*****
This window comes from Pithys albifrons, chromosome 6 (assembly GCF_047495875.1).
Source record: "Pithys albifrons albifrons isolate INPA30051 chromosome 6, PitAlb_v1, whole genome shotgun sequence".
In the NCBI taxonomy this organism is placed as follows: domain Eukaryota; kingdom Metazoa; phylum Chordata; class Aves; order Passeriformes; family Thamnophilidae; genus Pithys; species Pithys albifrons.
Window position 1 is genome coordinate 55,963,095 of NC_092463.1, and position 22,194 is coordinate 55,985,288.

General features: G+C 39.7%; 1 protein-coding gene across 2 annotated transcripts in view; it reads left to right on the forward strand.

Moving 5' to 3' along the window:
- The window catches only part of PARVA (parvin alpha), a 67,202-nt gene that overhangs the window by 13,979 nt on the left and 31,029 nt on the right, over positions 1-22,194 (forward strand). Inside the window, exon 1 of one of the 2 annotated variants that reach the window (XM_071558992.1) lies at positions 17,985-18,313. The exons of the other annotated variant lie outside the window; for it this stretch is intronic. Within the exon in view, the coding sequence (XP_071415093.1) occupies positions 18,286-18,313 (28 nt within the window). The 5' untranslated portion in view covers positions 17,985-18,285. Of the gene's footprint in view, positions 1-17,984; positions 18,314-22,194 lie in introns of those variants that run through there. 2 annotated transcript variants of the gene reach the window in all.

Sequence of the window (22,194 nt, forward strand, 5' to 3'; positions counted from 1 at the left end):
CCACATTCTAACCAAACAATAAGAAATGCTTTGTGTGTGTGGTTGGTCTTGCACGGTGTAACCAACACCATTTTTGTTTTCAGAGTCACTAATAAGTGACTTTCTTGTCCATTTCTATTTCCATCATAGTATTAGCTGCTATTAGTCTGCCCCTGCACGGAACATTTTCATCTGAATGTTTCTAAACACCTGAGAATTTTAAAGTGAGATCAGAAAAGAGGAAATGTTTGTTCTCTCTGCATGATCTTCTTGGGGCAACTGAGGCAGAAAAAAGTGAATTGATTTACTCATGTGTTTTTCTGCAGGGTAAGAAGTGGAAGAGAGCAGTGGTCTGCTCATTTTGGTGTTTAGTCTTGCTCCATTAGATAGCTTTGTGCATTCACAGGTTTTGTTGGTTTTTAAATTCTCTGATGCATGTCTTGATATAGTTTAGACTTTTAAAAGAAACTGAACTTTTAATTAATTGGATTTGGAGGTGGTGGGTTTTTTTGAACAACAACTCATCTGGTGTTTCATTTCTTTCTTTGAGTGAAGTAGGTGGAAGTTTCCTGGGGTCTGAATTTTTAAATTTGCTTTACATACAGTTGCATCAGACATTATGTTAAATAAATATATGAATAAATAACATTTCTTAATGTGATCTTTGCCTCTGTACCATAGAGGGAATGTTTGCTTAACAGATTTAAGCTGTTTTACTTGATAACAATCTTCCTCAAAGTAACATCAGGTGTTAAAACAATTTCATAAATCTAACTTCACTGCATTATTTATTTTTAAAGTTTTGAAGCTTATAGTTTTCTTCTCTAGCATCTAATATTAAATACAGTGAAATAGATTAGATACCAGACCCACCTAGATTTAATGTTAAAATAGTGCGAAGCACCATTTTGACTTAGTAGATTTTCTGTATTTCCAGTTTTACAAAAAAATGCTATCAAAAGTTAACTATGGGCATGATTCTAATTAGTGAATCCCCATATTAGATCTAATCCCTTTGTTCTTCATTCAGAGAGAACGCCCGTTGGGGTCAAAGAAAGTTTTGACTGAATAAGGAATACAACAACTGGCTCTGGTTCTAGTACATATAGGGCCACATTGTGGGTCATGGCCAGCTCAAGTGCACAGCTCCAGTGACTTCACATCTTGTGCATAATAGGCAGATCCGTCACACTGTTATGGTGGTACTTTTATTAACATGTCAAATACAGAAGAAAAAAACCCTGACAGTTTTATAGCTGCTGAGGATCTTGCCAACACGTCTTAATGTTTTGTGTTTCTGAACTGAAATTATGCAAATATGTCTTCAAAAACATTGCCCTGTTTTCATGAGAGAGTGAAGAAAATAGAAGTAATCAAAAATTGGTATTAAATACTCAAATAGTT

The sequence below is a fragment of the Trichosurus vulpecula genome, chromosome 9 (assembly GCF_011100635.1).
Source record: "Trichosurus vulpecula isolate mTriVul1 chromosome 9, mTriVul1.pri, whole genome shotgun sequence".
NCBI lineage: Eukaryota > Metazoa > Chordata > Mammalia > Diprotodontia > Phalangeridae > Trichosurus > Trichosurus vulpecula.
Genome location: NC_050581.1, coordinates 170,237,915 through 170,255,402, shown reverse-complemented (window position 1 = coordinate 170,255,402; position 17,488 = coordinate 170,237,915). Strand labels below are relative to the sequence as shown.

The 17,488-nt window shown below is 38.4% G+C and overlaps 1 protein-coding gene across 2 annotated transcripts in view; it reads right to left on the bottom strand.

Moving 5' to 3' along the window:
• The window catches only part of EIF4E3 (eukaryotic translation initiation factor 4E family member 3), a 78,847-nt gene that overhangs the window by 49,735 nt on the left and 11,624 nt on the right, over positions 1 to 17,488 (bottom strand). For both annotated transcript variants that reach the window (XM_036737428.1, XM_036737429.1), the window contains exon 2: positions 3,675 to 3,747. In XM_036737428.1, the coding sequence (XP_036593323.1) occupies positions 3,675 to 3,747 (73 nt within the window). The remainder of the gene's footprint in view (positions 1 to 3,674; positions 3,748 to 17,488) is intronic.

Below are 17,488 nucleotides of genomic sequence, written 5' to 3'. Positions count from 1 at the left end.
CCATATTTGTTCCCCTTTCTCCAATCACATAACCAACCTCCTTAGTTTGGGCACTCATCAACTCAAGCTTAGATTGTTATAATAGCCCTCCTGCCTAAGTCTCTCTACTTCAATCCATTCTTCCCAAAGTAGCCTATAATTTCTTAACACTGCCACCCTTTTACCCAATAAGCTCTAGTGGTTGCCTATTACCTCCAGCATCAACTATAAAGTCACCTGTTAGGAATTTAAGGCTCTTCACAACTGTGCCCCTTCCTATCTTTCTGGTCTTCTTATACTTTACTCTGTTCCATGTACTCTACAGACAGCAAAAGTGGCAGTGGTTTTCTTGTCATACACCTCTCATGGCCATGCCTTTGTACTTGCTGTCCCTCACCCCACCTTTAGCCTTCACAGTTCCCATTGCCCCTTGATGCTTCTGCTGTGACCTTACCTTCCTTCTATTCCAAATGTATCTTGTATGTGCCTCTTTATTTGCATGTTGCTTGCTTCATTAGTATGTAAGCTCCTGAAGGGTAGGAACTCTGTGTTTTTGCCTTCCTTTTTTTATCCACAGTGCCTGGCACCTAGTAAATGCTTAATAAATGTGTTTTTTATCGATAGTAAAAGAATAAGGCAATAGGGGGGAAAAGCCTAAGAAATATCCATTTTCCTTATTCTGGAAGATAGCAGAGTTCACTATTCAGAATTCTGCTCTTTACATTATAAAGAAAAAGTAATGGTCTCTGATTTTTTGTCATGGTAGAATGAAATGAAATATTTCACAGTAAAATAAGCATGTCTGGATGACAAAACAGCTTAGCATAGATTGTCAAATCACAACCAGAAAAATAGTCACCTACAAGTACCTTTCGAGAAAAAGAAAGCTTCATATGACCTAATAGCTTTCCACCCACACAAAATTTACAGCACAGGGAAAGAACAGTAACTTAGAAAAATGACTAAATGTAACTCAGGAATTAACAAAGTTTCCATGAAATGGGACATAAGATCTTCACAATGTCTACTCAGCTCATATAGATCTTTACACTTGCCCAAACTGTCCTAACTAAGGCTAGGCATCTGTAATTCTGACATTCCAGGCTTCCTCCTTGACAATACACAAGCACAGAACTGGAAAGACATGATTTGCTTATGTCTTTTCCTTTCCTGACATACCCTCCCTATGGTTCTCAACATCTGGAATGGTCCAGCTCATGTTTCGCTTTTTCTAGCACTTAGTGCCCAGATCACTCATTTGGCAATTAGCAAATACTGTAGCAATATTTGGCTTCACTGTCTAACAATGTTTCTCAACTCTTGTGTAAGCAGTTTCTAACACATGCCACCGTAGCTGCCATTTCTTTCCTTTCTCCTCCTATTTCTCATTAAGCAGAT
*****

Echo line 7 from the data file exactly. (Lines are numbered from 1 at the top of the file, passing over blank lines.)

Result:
- The window catches only part of PARVA (parvin alpha), a 67,202-nt gene that overhangs the window by 13,979 nt on the left and 31,029 nt on the right, over positions 1-22,194 (forward strand). Inside the window, exon 1 of one of the 2 annotated variants that reach the window (XM_071558992.1) lies at positions 17,985-18,313. The exons of the other annotated variant lie outside the window; for it this stretch is intronic. Within the exon in view, the coding sequence (XP_071415093.1) occupies positions 18,286-18,313 (28 nt within the window). The 5' untranslated portion in view covers positions 17,985-18,285. Of the gene's footprint in view, positions 1-17,984; positions 18,314-22,194 lie in introns of those variants that run through there. 2 annotated transcript variants of the gene reach the window in all.